Veterans fighting different battle on campus

Christina Calloway: Staff photo  Eastern New Mexico University student veteran Penny Ortega tells attendees at the Student Veteran  Organization ribbon cutting Thursday that the organization plans to be active in student affairs.

Christina Calloway: Staff photo
Eastern New Mexico University
student veteran Penny Ortega tells attendees at the Student Veteran Organization ribbon cutting Thursday that the organization plans to be active in student affairs.

By Christina Calloway
Senior writer
ccalloway@pntonline.com

There are a lot of obvious differences between a college classroom and a war zone, but Alex Massey knows he’s one of the few walking Eastern New Mexico University’s campus to experience the latter.

After the 27-year-old and father of two gave four years of service to the Marine Corps, he decided to further his education at ENMU. With a lack of resources and support, it wasn’t an easy transition.

“The first couple of weeks, I didn’t know what I was doing here, there was no one to talk to,” Massey said.

Those feelings of stress and anxiety weren’t ones he wanted any other student veterans to feel. Massey and others were proactive in reviving the Student Veterans Organization on ENMU’s campus to help student veterans navigate through college.

The organization had a ribbon cutting for its office on Thursday in ENMU’s Bernalillo Hall.

Air Force veteran Penny Ortega, a senior studying elementary education and future president of the SVO, told attendees she was alarmed at the 77 percent of veterans who quit after their first year of school. It’s a statistic she hopes to change by ramping up recruitment so that other student veterans on campus aren’t alone.

Ortega predicts more than 150 student veterans and active-duty members attend ENMU, which has a student population of 5,800.

“It’s different, it’s hard to relate to this social environment, we’re at least a decade older,” Ortega said. “Having (the SVO) puts you more at ease. Regardless of us being from different branches of military, we can relate. No one thinks we’re weird here, we can lean on each other.”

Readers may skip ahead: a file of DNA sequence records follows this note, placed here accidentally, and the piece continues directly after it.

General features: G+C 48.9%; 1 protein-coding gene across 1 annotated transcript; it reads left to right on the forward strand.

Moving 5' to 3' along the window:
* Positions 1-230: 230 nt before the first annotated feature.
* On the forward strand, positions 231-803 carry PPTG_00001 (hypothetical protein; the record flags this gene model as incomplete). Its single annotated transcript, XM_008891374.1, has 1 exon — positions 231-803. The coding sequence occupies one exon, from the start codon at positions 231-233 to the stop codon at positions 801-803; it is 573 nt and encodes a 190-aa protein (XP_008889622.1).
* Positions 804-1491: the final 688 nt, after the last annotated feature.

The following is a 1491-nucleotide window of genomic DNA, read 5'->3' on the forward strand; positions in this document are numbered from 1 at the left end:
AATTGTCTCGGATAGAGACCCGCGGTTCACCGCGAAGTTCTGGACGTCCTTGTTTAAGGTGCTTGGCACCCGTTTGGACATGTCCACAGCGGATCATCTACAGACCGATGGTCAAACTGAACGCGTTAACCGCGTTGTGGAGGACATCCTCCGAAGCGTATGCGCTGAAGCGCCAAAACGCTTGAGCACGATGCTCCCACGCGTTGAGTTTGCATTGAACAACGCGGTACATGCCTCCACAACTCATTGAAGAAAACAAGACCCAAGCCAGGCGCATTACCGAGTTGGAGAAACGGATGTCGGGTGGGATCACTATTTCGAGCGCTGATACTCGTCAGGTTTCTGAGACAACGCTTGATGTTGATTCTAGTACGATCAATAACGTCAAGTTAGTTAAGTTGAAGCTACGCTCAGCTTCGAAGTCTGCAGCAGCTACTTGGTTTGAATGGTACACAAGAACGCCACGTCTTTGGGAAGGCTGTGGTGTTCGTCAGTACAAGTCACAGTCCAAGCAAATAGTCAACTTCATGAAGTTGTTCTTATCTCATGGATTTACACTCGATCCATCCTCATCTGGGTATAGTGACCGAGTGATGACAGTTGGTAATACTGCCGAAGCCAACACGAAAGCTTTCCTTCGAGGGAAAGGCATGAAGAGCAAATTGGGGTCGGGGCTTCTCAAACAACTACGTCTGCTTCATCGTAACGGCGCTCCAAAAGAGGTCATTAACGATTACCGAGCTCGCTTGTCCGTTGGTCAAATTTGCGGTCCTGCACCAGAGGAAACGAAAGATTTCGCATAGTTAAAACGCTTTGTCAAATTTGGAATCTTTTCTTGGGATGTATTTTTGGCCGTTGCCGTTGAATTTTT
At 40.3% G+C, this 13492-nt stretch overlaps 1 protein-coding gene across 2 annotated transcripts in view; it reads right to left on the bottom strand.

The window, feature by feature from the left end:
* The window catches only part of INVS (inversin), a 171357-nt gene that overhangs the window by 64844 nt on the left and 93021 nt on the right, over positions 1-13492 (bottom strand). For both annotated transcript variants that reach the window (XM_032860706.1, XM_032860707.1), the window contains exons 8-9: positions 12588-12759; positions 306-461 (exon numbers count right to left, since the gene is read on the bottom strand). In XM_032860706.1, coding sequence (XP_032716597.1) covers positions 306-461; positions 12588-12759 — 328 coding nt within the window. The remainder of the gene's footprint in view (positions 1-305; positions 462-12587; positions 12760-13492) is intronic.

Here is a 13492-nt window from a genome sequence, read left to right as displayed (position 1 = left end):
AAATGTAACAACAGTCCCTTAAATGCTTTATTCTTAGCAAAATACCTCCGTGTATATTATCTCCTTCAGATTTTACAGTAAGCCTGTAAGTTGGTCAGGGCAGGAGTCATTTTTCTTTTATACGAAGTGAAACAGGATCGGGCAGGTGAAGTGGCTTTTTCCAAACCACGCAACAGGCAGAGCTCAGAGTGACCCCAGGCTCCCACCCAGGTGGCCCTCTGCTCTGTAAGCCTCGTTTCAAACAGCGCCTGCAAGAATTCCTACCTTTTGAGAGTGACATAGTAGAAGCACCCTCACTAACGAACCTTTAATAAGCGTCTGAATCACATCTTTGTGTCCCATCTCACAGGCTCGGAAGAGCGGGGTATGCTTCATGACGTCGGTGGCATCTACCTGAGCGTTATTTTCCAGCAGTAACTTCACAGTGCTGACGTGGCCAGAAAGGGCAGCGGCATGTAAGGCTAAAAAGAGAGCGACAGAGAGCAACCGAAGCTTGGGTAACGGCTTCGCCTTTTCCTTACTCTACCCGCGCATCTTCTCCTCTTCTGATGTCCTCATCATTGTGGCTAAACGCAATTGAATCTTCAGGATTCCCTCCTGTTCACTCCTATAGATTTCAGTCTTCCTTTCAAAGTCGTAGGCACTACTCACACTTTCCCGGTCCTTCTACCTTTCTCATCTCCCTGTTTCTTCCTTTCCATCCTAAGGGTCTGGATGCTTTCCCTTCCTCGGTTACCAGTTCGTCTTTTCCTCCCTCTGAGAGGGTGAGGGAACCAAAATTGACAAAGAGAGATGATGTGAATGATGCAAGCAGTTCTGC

Massey agrees that their history can’t be understood by civilians, so the camaraderie amongst each other creates a cohesion with peers he didn’t have before.

“This instantly broke me out of my shell. I found other people who were having the same problems as me,” said Massey, who is studying to be a science teacher. “We’re going to be a resource center to give (student veterans) the information they need.”

Ortega said the group plans to be much more active than the previous SVO through community service projects and creating a presence at ENMU events.
“We’ll become more known on campus,” Ortega said.

ENMU President Steven Gamble told the group he sees it flourishing in the future.

“We’ll look back and say this is where it all started,” said Gamble, who is an Air Force veteran.

Gamble commended the group for reaching out to their fellow student veterans. He said when veterans are turned out to civilian life unexpectedly, it can create a downward spiral when there’s no support for them.

New Mexico Department of Veterans’ Services Cabinet Secretary Col. Timothy Hale also attended the event to support the group.

“You’ve experienced so much more about what’s real in the world,” Hale told the student veterans, comparing them to traditional college students.

Jack Martinez, a Navy veteran and self-proclaimed nomad, helped start the SVO with Massey. Though he plans to leave ENMU this year, he wants what was created at ENMU to grow.

“We need more people, we need to get the word out that we want to help vets and active members,” Martinez said.

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